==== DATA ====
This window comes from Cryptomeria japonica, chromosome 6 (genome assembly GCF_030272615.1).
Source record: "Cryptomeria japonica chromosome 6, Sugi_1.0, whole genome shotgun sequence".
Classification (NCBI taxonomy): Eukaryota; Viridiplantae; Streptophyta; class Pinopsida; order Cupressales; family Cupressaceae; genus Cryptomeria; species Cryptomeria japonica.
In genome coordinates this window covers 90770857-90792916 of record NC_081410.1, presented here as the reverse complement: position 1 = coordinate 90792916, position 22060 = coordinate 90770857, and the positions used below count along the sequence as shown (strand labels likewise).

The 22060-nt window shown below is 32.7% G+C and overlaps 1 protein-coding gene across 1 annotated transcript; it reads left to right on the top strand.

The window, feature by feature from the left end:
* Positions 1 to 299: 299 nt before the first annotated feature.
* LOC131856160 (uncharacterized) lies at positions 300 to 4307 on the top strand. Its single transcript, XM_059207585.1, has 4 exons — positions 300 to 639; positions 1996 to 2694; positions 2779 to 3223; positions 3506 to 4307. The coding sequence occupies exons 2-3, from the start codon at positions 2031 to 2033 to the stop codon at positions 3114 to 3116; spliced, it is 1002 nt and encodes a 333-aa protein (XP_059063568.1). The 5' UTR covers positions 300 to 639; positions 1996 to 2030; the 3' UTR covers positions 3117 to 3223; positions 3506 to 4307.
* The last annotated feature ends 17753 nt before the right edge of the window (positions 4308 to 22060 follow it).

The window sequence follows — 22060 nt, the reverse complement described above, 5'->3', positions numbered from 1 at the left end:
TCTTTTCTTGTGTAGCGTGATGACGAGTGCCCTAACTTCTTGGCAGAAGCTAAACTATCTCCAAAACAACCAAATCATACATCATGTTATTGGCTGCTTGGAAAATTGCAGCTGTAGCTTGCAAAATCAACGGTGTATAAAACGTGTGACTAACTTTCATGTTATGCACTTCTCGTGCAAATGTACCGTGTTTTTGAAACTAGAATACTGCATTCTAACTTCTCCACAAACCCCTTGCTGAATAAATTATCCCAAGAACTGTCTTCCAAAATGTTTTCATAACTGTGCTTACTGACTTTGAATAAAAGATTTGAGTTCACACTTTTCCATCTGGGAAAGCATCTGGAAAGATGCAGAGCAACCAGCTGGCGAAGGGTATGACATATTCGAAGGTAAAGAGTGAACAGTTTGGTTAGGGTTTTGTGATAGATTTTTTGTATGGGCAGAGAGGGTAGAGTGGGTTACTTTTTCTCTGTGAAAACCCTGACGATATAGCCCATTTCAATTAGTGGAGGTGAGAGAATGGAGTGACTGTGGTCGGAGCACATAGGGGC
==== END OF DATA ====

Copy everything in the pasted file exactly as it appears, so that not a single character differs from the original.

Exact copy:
This window comes from Cryptomeria japonica, chromosome 6 (genome assembly GCF_030272615.1).
Source record: "Cryptomeria japonica chromosome 6, Sugi_1.0, whole genome shotgun sequence".
Classification (NCBI taxonomy): Eukaryota; Viridiplantae; Streptophyta; class Pinopsida; order Cupressales; family Cupressaceae; genus Cryptomeria; species Cryptomeria japonica.
In genome coordinates this window covers 90770857-90792916 of record NC_081410.1, presented here as the reverse complement: position 1 = coordinate 90792916, position 22060 = coordinate 90770857, and the positions used below count along the sequence as shown (strand labels likewise).

The 22060-nt window shown below is 32.7% G+C and overlaps 1 protein-coding gene across 1 annotated transcript; it reads left to right on the top strand.

The window, feature by feature from the left end:
* Positions 1 to 299: 299 nt before the first annotated feature.
* LOC131856160 (uncharacterized) lies at positions 300 to 4307 on the top strand. Its single transcript, XM_059207585.1, has 4 exons — positions 300 to 639; positions 1996 to 2694; positions 2779 to 3223; positions 3506 to 4307. The coding sequence occupies exons 2-3, from the start codon at positions 2031 to 2033 to the stop codon at positions 3114 to 3116; spliced, it is 1002 nt and encodes a 333-aa protein (XP_059063568.1). The 5' UTR covers positions 300 to 639; positions 1996 to 2030; the 3' UTR covers positions 3117 to 3223; positions 3506 to 4307.
* The last annotated feature ends 17753 nt before the right edge of the window (positions 4308 to 22060 follow it).

The window sequence follows — 22060 nt, the reverse complement described above, 5'->3', positions numbered from 1 at the left end:
TCTTTTCTTGTGTAGCGTGATGACGAGTGCCCTAACTTCTTGGCAGAAGCTAAACTATCTCCAAAACAACCAAATCATACATCATGTTATTGGCTGCTTGGAAAATTGCAGCTGTAGCTTGCAAAATCAACGGTGTATAAAACGTGTGACTAACTTTCATGTTATGCACTTCTCGTGCAAATGTACCGTGTTTTTGAAACTAGAATACTGCATTCTAACTTCTCCACAAACCCCTTGCTGAATAAATTATCCCAAGAACTGTCTTCCAAAATGTTTTCATAACTGTGCTTACTGACTTTGAATAAAAGATTTGAGTTCACACTTTTCCATCTGGGAAAGCATCTGGAAAGATGCAGAGCAACCAGCTGGCGAAGGGTATGACATATTCGAAGGTAAAGAGTGAACAGTTTGGTTAGGGTTTTGTGATAGATTTTTTGTATGGGCAGAGAGGGTAGAGTGGGTTACTTTTTCTCTGTGAAAACCCTGACGATATAGCCCATTTCAATTAGTGGAGGTGAGAGAATGGAGTGACTGTGGTCGGAGCACATAGGGGC